How Do Dominoes Fall?


Domino is a game of falling blocks or tiles marked with numbers from one to six. Each domino has an identity-bearing face and a blank or identically patterned face. The numbers on the faces are called “pips” and are similar to those on a die. The physics of the game revolves around the principle that one domino, if triggered by the right sequence, will trigger its neighbors to fall. The result is an escalating chain reaction of tiles that can last for several nail-biting minutes. The most complex domino arrangements require multiple people and may take hours to complete. The most spectacular examples are built for movies, television shows, and events such as the release of pop music by Katy Perry. Lily Hevesh, who calls herself a “domino artist,” has worked on projects involving more than 300,000 dominoes. Her YouTube channel features videos of her creating amazing domino installations and she has won many awards for her work.

Hevesh, who lives in Brooklyn, New York, started playing with dominoes as a child and quickly began building elaborate curved and straight lines with the pieces. She also enjoyed creating and playing domino puzzles with her family. She created a YouTube channel to share her projects and soon became a professional domino artist, earning millions of followers for her intricate designs. She has been featured on television and in the movies, and she’s even consulted by businesses to help them create domino effects for promotional campaigns.

Aside from the skill needed to build her mind-boggling creations, Hevesh has relied on physics and other principles of science to make the dominoes she uses fall in just the right way. “Gravity is the main thing that makes my projects possible,” she says. This force pulls a knocked-over domino toward Earth, sending it crashing into the next domino and triggering an escalating chain reaction. “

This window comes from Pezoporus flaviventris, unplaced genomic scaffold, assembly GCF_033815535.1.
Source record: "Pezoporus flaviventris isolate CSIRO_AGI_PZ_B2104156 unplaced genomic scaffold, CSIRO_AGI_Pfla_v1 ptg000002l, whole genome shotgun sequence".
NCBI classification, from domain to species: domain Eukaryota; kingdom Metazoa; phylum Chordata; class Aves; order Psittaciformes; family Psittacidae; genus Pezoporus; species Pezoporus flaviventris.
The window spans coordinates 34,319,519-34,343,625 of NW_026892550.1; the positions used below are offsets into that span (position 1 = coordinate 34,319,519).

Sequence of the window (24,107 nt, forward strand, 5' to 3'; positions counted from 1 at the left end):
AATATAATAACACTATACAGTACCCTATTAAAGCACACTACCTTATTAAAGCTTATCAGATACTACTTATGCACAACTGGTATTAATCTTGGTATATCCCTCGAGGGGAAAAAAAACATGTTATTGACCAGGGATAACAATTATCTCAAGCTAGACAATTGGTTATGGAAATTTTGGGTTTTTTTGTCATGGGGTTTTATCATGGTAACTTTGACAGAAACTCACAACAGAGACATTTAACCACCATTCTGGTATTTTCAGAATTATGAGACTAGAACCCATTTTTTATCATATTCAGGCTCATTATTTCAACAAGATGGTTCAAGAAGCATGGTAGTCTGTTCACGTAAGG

Physicist Stephen Morris agrees that gravity is the key to dominoes. He explains that when a domino is standing upright, it has potential energy—energy stored based on its position. When the domino is pushed over, much of this energy converts to kinetic energy, or energy of motion. The push is equivalent to the force of a brick being dropped on a sidewalk. This energy travels through the domino and into its neighboring dominoes, causing them to fall over in succession.”

The ability to turn one good domino action into a long series of positive actions can be a huge asset to any business. Hevesh calls these activities “domino actions.” For example, Admiral William H. McRaven told University of Texas at Austin graduates in 2014 that making your bed every morning is a small victory that can have dramatic ripples throughout the day. Other domino actions include starting your day off with a workout, or taking on a challenging task that contributes to an important goal. The key is to find the tasks that will have the biggest impact. When you do, your life will be full of domino actions that add up to a life of success.